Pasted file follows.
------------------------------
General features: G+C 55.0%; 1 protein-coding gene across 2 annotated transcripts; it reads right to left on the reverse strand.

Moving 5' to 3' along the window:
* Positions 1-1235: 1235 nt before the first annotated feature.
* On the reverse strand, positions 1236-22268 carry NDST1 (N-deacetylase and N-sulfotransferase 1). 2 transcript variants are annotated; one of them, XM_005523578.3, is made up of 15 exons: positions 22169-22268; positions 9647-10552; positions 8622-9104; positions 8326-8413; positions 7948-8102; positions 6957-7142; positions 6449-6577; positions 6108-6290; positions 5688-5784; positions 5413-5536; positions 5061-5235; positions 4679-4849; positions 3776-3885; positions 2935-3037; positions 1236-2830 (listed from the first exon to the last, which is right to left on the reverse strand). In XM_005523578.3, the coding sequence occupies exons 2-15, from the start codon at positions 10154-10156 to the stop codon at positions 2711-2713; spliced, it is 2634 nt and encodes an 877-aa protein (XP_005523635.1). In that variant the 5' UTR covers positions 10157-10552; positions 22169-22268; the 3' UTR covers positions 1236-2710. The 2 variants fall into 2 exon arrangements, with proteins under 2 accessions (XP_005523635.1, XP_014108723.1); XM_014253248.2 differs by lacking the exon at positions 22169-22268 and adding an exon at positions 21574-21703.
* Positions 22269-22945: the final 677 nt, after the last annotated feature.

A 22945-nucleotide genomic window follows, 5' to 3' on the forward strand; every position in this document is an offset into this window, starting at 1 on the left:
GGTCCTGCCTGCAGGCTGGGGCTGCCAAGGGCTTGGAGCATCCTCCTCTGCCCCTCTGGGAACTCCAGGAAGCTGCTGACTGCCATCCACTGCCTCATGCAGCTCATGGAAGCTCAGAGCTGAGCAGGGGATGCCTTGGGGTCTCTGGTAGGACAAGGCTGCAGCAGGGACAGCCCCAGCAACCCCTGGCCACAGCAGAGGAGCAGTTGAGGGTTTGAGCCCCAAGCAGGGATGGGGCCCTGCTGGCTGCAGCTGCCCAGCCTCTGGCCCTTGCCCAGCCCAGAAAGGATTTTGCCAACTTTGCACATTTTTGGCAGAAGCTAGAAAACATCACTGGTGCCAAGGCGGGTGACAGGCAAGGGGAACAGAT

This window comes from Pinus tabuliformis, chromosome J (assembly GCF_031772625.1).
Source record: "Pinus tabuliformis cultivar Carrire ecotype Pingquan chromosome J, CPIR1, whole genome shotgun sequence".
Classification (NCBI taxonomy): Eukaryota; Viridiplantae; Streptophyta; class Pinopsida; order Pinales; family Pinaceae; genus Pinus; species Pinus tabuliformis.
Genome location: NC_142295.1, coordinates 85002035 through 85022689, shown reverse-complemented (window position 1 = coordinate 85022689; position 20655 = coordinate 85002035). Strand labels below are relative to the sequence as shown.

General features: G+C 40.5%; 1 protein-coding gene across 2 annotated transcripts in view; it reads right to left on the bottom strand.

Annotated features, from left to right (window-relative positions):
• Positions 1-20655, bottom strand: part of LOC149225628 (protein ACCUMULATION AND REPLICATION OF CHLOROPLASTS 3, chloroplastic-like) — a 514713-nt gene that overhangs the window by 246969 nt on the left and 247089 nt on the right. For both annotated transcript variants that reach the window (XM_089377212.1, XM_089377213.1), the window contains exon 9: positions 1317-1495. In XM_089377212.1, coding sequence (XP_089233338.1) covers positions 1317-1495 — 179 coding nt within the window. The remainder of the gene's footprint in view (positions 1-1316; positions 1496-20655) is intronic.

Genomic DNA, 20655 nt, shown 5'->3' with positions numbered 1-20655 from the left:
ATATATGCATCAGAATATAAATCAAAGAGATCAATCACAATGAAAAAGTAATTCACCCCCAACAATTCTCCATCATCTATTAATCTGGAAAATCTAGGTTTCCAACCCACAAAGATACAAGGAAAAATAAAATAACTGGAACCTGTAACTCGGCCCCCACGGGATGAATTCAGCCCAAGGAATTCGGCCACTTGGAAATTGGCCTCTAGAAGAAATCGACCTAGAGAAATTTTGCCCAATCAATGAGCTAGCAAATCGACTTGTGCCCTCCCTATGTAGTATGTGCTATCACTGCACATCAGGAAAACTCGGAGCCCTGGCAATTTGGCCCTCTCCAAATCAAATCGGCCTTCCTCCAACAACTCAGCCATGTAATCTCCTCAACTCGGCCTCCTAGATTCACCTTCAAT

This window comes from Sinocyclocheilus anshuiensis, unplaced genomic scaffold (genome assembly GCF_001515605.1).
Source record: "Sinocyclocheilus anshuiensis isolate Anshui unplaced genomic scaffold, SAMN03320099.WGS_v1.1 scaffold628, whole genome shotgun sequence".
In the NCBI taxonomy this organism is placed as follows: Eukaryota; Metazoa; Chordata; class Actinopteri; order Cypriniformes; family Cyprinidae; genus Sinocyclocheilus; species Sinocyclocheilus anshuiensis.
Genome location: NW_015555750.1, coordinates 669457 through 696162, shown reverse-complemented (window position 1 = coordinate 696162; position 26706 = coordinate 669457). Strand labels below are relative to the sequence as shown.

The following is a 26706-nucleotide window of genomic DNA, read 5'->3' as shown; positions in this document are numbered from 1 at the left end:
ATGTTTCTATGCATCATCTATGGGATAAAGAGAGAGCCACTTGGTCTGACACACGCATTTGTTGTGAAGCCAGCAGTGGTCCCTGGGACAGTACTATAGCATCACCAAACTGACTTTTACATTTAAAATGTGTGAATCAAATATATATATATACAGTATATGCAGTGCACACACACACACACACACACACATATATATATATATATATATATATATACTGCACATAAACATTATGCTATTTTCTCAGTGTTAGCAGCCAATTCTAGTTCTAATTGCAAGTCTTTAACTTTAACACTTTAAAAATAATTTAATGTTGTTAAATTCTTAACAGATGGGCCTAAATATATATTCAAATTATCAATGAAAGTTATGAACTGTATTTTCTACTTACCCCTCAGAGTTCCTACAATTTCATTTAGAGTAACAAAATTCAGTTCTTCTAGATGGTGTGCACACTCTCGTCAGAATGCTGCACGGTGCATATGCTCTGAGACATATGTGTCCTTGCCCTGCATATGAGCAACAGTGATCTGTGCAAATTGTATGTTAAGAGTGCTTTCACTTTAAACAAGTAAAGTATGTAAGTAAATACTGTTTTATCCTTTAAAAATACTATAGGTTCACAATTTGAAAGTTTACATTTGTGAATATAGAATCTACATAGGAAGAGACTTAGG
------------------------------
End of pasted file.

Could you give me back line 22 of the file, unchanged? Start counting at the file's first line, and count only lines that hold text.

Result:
ATGTTTCTATGCATCATCTATGGGATAAAGAGAGAGCCACTTGGTCTGACACACGCATTTGTTGTGAAGCCAGCAGTGGTCCCTGGGACAGTACTATAGCATCACCAAACTGACTTTTACATTTAAAATGTGTGAATCAAATATATATATATACAGTATATGCAGTGCACACACACACACACACACACACATATATATATATATATATATATATATACTGCACATAAACATTATGCTATTTTCTCAGTGTTAGCAGCCAATTCTAGTTCTAATTGCAAGTCTTTAACTTTAACACTTTAAAAATAATTTAATGTTGTTAAATTCTTAACAGATGGGCCTAAATATATATTCAAATTATCAATGAAAGTTATGAACTGTATTTTCTACTTACCCCTCAGAGTTCCTACAATTTCATTTAGAGTAACAAAATTCAGTTCTTCTAGATGGTGTGCACACTCTCGTCAGAATGCTGCACGGTGCATATGCTCTGAGACATATGTGTCCTTGCCCTGCATATGAGCAACAGTGATCTGTGCAAATTGTATGTTAAGAGTGCTTTCACTTTAAACAAGTAAAGTATGTAAGTAAATACTGTTTTATCCTTTAAAAATACTATAGGTTCACAATTTGAAAGTTTACATTTGTGAATATAGAATCTACATAGGAAGAGACTTAGG